Wednesday June 28, 2017

(VOVWORLD) -Last week many of our listeners in India told us that they listened to VOV’s news report about the Yoga International Day celebration in Vietnam. Shivendu Paul, President of the Metali Listeners' Club said that on June 21st, schools in India observed Yoga International Day with discussions about yoga’s health benefits and mass yoga events.
B: From VOV, they learned that Vietnam also observed this day. Mr. Paul said his students want to know whether Vietnamese students practice or are interested in yoga.

A: In Vietnam yoga is more popular with older people. Young people are attracted to more dynamic and exciting dance exercise. Yoga is not included in the school curriculum as it is in India.

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B: There is no reliable information on the number of yoga instructors and centers in Vietnam. But in Hanoi, Ho Chi Minh City, and Danang, for example, it’s easy to find yoga classes at fitness centers and offices. Why offices? Office workers don’t have time to go looking for a fitness or yoga center, so they practice yoga right in their office after work. It’s convenient and enhances office relationships.

A: Mindfulness in the workplace is something of a growing trend. The understanding that employees work optimally when best happy, physically relaxed, and mentally clear is a pretty strong motivator for employers to put a mindfulness class or two on the company schedule. A workplace yoga class is a relatively simple addition that need not involve great financial outlay.

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B: Shivendu Paul sent us some photos of the Yoga Day celebration in India. Let visit VOV’s website at to see the photos. I’m reading a report from Eddy Prabowo of Indonesia. It’s great to know that the signal on June 23 on the frequency of 7315 khz was good. His SINPO rating was 45444. He accessed our channel via webSDR of K2SDR in New Jersey, USA, and monitored in Jakarta, Indonesia, using a Lenovo E10-30 notebook. He remarked strong signal strength, stable audio quality, and only minor splatter noise.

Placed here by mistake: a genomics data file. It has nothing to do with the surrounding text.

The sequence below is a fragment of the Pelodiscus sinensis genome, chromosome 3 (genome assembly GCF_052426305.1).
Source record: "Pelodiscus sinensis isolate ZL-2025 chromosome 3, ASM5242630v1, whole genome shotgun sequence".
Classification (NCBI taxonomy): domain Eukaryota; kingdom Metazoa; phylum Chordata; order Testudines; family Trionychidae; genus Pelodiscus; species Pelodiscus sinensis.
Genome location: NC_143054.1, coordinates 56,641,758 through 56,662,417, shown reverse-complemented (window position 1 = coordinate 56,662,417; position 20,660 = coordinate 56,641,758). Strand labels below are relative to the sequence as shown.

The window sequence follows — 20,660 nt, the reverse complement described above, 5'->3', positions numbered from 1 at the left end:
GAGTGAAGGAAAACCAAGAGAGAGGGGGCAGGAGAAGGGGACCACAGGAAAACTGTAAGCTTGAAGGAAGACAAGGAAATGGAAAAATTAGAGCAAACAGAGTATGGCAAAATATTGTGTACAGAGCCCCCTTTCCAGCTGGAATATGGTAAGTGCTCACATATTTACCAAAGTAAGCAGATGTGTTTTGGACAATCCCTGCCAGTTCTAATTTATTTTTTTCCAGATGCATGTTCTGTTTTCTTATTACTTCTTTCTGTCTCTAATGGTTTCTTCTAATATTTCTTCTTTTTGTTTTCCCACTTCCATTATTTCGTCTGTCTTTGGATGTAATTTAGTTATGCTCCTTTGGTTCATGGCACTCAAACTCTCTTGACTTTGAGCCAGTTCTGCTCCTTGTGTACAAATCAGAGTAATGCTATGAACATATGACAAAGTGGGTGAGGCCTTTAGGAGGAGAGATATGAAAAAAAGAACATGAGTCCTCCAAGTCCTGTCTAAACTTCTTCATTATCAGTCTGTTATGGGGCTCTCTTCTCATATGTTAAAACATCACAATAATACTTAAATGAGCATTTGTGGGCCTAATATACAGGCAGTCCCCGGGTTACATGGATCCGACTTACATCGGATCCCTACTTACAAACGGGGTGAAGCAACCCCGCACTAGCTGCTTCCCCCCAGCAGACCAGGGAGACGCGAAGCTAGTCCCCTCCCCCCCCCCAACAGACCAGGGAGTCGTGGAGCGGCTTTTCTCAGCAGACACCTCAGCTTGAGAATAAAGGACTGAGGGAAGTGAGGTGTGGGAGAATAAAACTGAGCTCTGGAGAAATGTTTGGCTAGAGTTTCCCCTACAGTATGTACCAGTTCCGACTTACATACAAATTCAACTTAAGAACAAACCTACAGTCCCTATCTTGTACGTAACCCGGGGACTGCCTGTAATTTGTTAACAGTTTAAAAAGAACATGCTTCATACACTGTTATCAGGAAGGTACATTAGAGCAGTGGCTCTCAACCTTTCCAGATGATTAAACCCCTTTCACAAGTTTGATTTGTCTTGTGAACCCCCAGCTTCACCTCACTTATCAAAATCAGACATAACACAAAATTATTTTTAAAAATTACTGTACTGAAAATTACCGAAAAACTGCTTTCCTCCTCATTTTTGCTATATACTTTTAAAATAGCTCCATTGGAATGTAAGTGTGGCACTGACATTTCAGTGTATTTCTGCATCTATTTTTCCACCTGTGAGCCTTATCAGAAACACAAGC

A: From China John Rutledge emailed us to say that he hadn’t received our latest post mails. We’re very sorry. We checked with the local post office but could not trace the missing letters. John said: “I’m investigating the problem of missing mail over here. Your station’s letters are not the only ones that somehow cannot reach me. I’m now in the process of officially complaining to different Chinese post office authorities, and claiming the problem of missing mail is in Changchun and not with the senders.”

B: Please keep us informed. We might try resending your QSL cards to a different address. Peter Ng of Malaysia sent us a report on the program on May 26 on the frequency of 12020 khz. Peter used a portable Sony ICF SW11 to listen to our program and rated SIO 454.

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A: Koichi Ikeda of Japan emailed us after listening to our program on June 18 on 7315 khz. He commented that the receiving conditions were excellent. He wrote “From the news, I learned that there are many festivals in Vietnam. Of course, we also have many festivals in Japan. Are many of your festivals traditional one? We should try to preserve these traditional festivals and pass them on to the next generation as our parents did.”